Began entry Monday, June 10, 9:30 pm
If I am not teaching summer school, classroom preparation usually takes a back seat to my research projects until crunch time comes for the new semester in early August. One would expect that to be even more the case this summer in advance of a sabbatical year in which I won’t be teaching again until the 2015 Fall Semester. But Emma Rose and I have much to do, both singly and together, in preparing for the Dickinson and Moby-Dick exhibitions, catalogs, and related events during the Spring Semester before I leave for the whale ship adventure two weeks from today. I will also have to continue making plans for the art exhibitions I hope to bring bring to Cincinnati as supplements to Heggie and Scheer’s Moby-Dick opera in June 2016.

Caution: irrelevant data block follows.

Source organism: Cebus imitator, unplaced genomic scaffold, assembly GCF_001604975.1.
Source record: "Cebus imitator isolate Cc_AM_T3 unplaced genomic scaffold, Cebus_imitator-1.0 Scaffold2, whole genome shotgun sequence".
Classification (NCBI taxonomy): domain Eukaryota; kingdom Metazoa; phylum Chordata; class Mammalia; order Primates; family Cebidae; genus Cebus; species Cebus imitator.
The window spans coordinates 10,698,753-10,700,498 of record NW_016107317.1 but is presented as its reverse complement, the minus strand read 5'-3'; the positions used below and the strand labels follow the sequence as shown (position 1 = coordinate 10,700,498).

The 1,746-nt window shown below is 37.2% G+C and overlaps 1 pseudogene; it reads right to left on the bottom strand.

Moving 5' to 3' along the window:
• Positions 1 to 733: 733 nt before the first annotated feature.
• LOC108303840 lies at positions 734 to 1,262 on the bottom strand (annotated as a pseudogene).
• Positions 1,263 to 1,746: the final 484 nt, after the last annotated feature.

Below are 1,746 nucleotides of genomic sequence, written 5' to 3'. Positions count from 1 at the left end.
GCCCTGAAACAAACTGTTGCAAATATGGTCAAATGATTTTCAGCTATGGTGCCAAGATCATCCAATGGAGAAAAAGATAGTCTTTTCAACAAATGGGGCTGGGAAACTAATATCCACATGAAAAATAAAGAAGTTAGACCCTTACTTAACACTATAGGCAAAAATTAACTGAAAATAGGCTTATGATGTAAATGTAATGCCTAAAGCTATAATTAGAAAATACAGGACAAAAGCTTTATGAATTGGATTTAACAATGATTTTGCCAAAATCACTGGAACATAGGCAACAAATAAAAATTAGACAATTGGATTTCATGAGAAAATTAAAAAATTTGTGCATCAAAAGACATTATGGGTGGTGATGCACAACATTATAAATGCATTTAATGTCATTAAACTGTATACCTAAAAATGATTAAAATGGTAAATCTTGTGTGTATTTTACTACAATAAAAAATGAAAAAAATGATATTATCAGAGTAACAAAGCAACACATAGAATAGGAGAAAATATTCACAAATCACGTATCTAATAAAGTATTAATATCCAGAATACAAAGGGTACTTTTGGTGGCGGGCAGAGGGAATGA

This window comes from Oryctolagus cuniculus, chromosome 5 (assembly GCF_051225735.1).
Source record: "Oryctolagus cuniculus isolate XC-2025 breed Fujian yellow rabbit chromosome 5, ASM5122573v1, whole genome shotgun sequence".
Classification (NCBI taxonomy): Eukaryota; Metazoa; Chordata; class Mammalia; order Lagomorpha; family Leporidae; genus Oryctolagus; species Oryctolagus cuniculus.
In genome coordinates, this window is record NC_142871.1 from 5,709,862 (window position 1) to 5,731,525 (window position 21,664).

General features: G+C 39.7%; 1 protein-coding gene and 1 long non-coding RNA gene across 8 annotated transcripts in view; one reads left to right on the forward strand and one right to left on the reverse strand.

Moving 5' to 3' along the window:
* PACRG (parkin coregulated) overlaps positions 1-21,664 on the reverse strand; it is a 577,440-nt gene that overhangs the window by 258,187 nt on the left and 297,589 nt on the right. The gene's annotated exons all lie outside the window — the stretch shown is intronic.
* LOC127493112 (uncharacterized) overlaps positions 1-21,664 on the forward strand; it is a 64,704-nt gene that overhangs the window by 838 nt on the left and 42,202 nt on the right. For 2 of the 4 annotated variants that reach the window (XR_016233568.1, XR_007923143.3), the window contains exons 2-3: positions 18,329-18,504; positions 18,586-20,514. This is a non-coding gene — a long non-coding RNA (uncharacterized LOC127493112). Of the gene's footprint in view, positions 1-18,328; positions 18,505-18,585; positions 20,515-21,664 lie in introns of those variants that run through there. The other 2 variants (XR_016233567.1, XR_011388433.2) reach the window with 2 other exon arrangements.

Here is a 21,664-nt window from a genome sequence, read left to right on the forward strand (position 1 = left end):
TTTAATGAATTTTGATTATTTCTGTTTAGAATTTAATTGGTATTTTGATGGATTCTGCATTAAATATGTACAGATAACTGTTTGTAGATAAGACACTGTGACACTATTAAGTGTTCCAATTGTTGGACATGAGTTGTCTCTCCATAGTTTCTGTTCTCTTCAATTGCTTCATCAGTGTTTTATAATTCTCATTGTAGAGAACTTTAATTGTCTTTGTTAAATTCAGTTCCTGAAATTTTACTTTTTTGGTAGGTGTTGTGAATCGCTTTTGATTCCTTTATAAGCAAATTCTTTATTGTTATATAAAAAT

Last week Emma Rose and I were excited to hear form Emily Wiethorn that she had edited all of the Dickinson and Moby-Dick photos she had taken for us and was now ready to transfer them to our computers. It took a while to get together because Emily was beginning a full-time job last Monday, but we were all able to meet after work last Thursday night to see and receive the images. They are beautifully done and they will enable us to make wonderful catalogs. There are so many high-density files averaging about 10 MB apiece that the only way to make the transfer was from Emily’s computer to our portable hard drives. I did not until now have one, so I bought a Toshiba with a lot of memory–and with a label saying it works both for a PC (which I have) and for Mac (which Emily has). What I did not know until Thursday night is that if my portable hard drive had first been installed on a PC (which I had made sure to do a few days before) it cannot receive files from a Mac. Fortunately, Emma Rose has a Mac, so she was able to transfer all of Emily’s files through a cable to her portable drive, and then relay them via CDs via my desk computer to my portable drive the next day.